By Law - catch estimates are of singular importance in today's management style. 
That's the problem..

According to NOAA, management is not responsible for declining numbers of sea bass in the central & lower Mid-Atlantic because the species has fled north. Although at higher population than any can remember just 13 years ago, they suddenly left a few years ago "because the water's too warm." 
Florida's sea bass are doing fine; while Mid-Atlantic sea bass find the maybe/maybe not average bottom temp change so significant they've nearly all left.. 

Yes, according to NOAA, Mid-Atlantic sea bass have functionally become refugees from the heat.  

Really. That's precisely our "Best Available Scientific Information." We even have a paper showing how Mid-Atlantic cbass are genetically different from absolutely identical sea bass below Cape Hatteras. (Mitochondrial DNA differentiation between populations of black sea bass (Centropristis striata) across Cape Hatteras, North Carolina - McCartney et al 2013

I promise any who will read - management's belief that genetic variation & climate change has lead to an enormous population shift (in a temperate reef species still thriving in points much further south) is more blather than science. 
In 13 years we went from our greatest abundance of sea bass in memory, to our lowest. Climate change, while inescapable, is NOT occurring at that pace. 
I believe tautog are more temperature sensitive than sea bass; where's their shift? 
Seals have now recolonized historical habitat along Cape Cod. They didn't abandon it - they recolonized it.

Changes in management--in regulation, while not understood by the very people tasked with fisheries restorations, are what have so-altered sea bass populations up and down the Mid-Atlantic. 
Yes, a small area of coast beneath Cape Cod is capturing wind-blown warmer surface waters. Buzzards Bay & waters around the Elizabethan Islands have warmed to suit sea bass just fine. 
However, in the lower & central Mid-Atlantic, cold Labrador current waters are a strong influence. 
What happens to ice melt? It comes south in the Labrador Current - even to our region.

It is difficult to express how vexing it is to have your fishery crushed while those undoing past successes testify as expert witnesses on their own behalf; 
"Sorry, sub-bottom profilers have no possible effect on fish."
"Sea bass illustrate perfectly how changing sea temperatures can alter fish populations. Sea bass have declined in the central & lower Mid-Atlantic while exploding in southern New England." 
'Genetically isolated, sea bass in the Mid-Atlantic prefer much cooler water than their absolutely identical cousins from Cape Hatteras to Alabama.'
NOAA knows some things aren't important -- things like corals in the MAB nearshore, or greener & greener ocean water.. 
They have no time for "age at maturity shift."
I even think we have a For-Hire Party/Charter fishery for sea bass off DelMarVa.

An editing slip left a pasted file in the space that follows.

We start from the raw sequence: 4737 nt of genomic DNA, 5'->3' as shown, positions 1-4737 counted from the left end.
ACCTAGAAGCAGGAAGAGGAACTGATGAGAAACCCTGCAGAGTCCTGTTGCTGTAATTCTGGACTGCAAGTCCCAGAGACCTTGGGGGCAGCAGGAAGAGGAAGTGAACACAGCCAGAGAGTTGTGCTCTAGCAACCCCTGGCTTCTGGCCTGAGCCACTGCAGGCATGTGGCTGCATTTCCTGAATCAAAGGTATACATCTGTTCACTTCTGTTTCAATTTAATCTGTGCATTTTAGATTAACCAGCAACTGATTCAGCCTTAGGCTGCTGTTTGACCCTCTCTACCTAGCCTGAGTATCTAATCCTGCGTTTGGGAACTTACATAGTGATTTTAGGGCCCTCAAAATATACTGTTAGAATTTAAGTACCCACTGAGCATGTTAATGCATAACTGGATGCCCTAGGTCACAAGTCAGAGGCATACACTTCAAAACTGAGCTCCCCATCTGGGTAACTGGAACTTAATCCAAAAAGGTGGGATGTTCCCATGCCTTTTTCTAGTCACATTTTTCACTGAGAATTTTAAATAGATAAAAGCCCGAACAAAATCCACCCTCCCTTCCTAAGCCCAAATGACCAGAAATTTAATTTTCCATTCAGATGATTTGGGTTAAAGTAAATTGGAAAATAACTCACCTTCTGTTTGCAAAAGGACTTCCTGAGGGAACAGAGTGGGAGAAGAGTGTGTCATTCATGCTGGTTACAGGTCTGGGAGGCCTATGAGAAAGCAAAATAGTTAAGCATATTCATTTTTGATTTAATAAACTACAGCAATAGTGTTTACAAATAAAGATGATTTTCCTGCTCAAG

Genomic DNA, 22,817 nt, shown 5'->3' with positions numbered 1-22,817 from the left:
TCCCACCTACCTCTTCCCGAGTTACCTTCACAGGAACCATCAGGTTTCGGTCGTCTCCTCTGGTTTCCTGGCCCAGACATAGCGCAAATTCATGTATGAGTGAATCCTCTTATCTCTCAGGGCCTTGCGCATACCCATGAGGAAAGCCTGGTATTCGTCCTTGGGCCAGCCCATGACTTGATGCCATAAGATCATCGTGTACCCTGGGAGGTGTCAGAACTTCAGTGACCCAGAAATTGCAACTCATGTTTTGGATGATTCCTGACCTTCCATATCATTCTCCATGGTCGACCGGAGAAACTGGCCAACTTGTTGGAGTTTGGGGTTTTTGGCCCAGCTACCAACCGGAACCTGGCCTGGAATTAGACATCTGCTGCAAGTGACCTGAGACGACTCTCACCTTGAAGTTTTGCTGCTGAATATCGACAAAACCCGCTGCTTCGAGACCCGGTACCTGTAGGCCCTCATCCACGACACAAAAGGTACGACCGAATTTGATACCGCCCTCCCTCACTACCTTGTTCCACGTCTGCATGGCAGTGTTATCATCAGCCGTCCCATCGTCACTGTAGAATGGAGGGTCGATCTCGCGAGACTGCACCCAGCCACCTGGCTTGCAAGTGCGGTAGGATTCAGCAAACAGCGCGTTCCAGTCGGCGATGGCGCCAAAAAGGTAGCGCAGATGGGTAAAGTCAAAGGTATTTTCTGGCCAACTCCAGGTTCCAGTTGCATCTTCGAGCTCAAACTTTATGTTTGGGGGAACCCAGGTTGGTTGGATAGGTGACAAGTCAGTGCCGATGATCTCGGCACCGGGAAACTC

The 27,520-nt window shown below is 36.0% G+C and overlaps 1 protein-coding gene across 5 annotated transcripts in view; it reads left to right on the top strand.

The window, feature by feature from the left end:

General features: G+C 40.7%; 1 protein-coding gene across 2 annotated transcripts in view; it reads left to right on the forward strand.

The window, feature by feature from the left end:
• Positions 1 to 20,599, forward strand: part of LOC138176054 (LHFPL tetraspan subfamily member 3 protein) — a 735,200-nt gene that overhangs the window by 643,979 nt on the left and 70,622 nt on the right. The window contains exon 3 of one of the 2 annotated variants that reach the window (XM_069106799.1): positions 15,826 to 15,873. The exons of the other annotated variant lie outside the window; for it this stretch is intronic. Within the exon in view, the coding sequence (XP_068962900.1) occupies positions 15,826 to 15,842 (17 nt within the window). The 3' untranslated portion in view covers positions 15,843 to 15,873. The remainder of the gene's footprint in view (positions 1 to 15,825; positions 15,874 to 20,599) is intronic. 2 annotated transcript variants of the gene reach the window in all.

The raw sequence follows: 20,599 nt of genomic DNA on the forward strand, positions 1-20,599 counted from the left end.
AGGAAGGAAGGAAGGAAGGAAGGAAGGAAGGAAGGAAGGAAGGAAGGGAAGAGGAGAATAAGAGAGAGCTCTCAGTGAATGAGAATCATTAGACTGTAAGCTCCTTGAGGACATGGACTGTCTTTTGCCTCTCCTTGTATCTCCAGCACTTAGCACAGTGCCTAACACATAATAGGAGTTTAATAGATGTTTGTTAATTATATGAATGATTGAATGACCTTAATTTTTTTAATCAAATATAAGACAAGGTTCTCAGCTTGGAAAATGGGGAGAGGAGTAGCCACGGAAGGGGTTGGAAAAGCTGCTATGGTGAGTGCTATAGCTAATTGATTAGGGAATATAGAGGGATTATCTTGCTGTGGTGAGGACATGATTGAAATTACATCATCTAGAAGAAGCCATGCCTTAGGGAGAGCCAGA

Sheesh! Anyone in management can look at MRIP's catch data & see that's not true! Why, Maryland Party/Charter didn't even catch 100 pounds of sea bass all last year!! (True. MRIP's catch estimate for MD Party/Charter is 49 pounds all year. They were all from Charter. MD Party Boats had zero sea bass last year despite all ocean Party Boat operators reporting daily sea bass catches..)

That is, honestly, the present state of our "best available scientific information."

Fishery management's task is not to choke off the economic well-being of waterfronts, but to enliven them. While some might want to seize commercial or recreational quota to bolster one group's economic outlook at the other's expense; and others might wall-off vast areas with MPAs (the Marine Protected Areas that never seem to satisfy computers but are forever touted as the singular means of restoring fish,) we've already seen where smaller/younger sea bass in the spawning population created astounding population growth

..yet we ignore past success in favor of simple plausibility. We allow unreasoned simplicity to stop the pursuit of science dead in it's tracks. 
From MRFSS/MRIP's ludicrous assertions of catch, & the abject absence of any seafloor habitat understanding in the Mid-Atlantic; to regulation having no effect on sea bass populations--No, it's only climate change that moves a population: we ignore wonderful success early in management to bolster favored programs and sources of funding. 

If NOAA would pause to consider what is truly their best available science - not conjecture, not statistical absurdity - but honest marine & fisheries science based on biology & ecology, we'd soon see Magnuson/Steven's stated purpose being fulfilled. 

Today, in science's absence, we see fisheries withering & the ocean growing more green. 
Our larger task is to turn the ocean blue & fill it with fish.. 
With a new re-write of Magnuson-Stevens coming up, there's no better time to let your DC representatives know your thoughts. Let Federal & State fisheries, plus State Representatives  know as well.
Theirs is a marine world seen through computers & catch estimates - it's not real. Sometimes not even vaguely. 

And go fishing! 

Capt. Monty Hawkins 
Partyboat Morning Star
Ocean City, MD